Pailey the 11-year-old cat is recovering fantastically now, after receiving an emergency blood transfusion from a rescue cat named Splash from the Humane Society of Tampa.
The cat's owner had recently moved to Palm Harbor from up north and had no idea about the fleas and mosquitos here in Florida, which about did her cat in.
Pailey was suffering from severe anemia and needed a transfusion fast. The Humane Society of Tampa Bay Animal Health Center performed its first-ever blood transfusion between the two cats, and saved Pailey's life.
The morning of July 29 began the same as always for Splash; a long stretch in his condo cage, a little breakfast, and some TLC from Humane Society of Tampa Bay (HSTB) staff. Little did he know that he would soon become the hero in a story with a very happy ending.
July 29th dawned less sunny for Pailey, an 11-year-old pet cat who was suffering from severe anemia. She had become increasingly weak and was no longer able to eat or stand. The only thing that could save her life was a blood transfusion. On a referral from Tampa Bay Veterinary Emergency Service, she contacted the Humane Society of Tampa Bay's Animal Health Center.
The veterinarians at the Animal Health Center were more than willing to help -- the only thing they needed was a donor. Enter Splash.
"I received a call from one of our veterinarians asking if we had a shelter cat who could serve as a blood donor for a client who was dying," said HSTB Director of Shelter Operations Pam Backer. "Although we've done many transfusions between dogs, we've never tried it with cats. But, there was a pet in need so I immediately began looking for a suitable donor."
Splash met the criteria. Not only was he the right age, but he was large and strong and had no health issues. The handsome black and white cat with speckles on his feet and a splash of white on his nose had been turned in to HSTB when his owner developed allergies. When Backer approached his cage, he hopped right up to greet her.
"I told him we were going to have a little adventure together," said Backer. "I also promised him a big can of wet food and extra cuddles when it was all over. He settled right into my arms, he was game!"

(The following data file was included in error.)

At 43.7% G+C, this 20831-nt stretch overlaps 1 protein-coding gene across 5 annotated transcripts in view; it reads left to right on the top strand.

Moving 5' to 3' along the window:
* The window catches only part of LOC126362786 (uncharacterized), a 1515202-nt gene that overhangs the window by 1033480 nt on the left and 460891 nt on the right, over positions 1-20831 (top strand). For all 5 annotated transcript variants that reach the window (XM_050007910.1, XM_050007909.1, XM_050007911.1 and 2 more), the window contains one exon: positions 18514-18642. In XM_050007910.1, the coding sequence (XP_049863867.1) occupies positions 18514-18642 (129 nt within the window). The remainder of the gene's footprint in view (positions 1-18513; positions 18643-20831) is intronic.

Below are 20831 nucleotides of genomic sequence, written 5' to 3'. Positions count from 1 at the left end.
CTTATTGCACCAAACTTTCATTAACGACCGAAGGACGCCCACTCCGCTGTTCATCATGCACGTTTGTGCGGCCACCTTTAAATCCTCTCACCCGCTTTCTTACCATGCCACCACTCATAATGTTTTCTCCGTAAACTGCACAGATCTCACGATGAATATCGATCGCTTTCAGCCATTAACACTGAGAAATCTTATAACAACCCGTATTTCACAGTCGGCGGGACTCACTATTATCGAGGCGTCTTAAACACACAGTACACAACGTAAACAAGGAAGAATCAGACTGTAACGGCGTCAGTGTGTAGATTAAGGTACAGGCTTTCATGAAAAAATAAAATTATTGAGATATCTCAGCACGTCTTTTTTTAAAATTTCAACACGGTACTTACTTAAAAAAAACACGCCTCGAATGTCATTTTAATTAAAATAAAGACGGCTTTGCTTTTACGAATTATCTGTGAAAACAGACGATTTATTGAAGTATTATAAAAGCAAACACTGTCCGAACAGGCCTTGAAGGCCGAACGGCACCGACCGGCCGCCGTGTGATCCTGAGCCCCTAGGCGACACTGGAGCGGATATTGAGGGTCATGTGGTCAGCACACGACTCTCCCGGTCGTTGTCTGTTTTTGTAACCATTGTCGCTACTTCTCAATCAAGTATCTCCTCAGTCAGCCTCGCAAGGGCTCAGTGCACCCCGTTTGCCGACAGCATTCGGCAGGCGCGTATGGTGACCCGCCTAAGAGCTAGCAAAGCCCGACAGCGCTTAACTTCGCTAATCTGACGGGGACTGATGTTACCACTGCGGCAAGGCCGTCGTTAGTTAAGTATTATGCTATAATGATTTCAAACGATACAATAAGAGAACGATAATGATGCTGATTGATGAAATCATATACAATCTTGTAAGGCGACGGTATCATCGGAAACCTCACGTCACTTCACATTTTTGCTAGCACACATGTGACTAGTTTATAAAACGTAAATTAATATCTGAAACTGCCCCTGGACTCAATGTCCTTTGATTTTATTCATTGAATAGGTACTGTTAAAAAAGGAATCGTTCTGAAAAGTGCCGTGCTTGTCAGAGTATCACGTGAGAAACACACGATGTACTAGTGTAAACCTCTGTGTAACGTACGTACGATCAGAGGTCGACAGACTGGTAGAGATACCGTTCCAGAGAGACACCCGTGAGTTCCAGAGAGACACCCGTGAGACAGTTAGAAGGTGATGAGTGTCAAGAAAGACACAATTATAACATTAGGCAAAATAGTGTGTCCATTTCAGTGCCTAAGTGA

The transfusion went smoothly and within hours of the treatment, Pailey was alert, vocalizing and ready to go home. Her owner was visibly moved when she saw the difference in her pet who had been near death just hours before. When shown a picture of Splash, the homeless cat who had saved Pailey, her eyes filled with tears.
"Thank you so much," she said. "I don't know what we would have done without you."
Splash is not the only terrific animal looking for a loving home. An 8-week-old kitten came to the shelter with a bizarre injury. Now nicknamed, "Bonnie Button," the kitty had somehow been hurt and it's furry jaw skin had pulled away from it's jaw, leaving the kitten open to infection.
Dr. Barbara Beckett fixed the kitty's mouth in minutes in the O.R. by using a button off a shirt. Once she sutured the skin back in place, the button is also sewn on, to act as sort of a compression garment, so that the skin will re-adhere itself back into place.
The kitten didn't have much chance at a normal life without getting this important procedure. Dr. Beckett said within four weeks, she will be able to remove the button and Bonnie Button will be ready to go to a loving home.
If you'd like to adopt Splash or Bonnie Button, you can get more information from the Humane Society of Tampa Bay's website: http://humanesocietytampa.org/
FOX 13 / WTVT-TV
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